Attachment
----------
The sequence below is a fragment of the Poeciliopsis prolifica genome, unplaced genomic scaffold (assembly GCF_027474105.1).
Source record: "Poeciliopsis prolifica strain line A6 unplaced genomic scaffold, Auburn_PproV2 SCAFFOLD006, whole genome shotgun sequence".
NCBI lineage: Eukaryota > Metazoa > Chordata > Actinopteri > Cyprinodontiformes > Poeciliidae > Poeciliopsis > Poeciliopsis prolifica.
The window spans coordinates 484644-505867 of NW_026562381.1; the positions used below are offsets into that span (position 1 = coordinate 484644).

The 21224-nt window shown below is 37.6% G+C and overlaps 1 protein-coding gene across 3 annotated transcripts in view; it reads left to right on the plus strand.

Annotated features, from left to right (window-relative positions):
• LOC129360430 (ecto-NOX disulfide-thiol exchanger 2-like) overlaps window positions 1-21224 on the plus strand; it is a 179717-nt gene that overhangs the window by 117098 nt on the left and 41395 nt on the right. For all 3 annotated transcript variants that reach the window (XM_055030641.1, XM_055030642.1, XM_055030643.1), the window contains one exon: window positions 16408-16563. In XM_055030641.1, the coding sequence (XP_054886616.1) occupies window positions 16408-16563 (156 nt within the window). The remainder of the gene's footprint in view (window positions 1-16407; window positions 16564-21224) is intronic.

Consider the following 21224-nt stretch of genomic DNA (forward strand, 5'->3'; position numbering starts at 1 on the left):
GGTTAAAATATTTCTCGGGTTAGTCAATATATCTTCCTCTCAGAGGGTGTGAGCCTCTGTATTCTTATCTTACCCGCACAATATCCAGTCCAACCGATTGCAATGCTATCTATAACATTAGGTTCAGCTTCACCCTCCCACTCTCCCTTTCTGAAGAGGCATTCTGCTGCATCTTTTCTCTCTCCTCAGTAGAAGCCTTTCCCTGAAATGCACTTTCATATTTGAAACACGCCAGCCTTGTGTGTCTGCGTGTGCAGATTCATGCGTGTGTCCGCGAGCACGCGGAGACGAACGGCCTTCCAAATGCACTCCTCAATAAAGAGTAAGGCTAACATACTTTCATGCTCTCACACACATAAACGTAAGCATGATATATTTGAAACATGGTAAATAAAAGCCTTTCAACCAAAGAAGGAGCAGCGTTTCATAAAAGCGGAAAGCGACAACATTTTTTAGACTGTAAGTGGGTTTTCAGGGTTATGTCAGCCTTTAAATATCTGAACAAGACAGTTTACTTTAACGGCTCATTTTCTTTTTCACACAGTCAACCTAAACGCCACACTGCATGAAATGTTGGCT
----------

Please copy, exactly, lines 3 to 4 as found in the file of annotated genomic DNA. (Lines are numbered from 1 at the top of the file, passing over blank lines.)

NCBI lineage: Eukaryota > Metazoa > Chordata > Actinopteri > Cyprinodontiformes > Poeciliidae > Poeciliopsis > Poeciliopsis prolifica.
The window spans coordinates 484644-505867 of NW_026562381.1; the positions used below are offsets into that span (position 1 = coordinate 484644).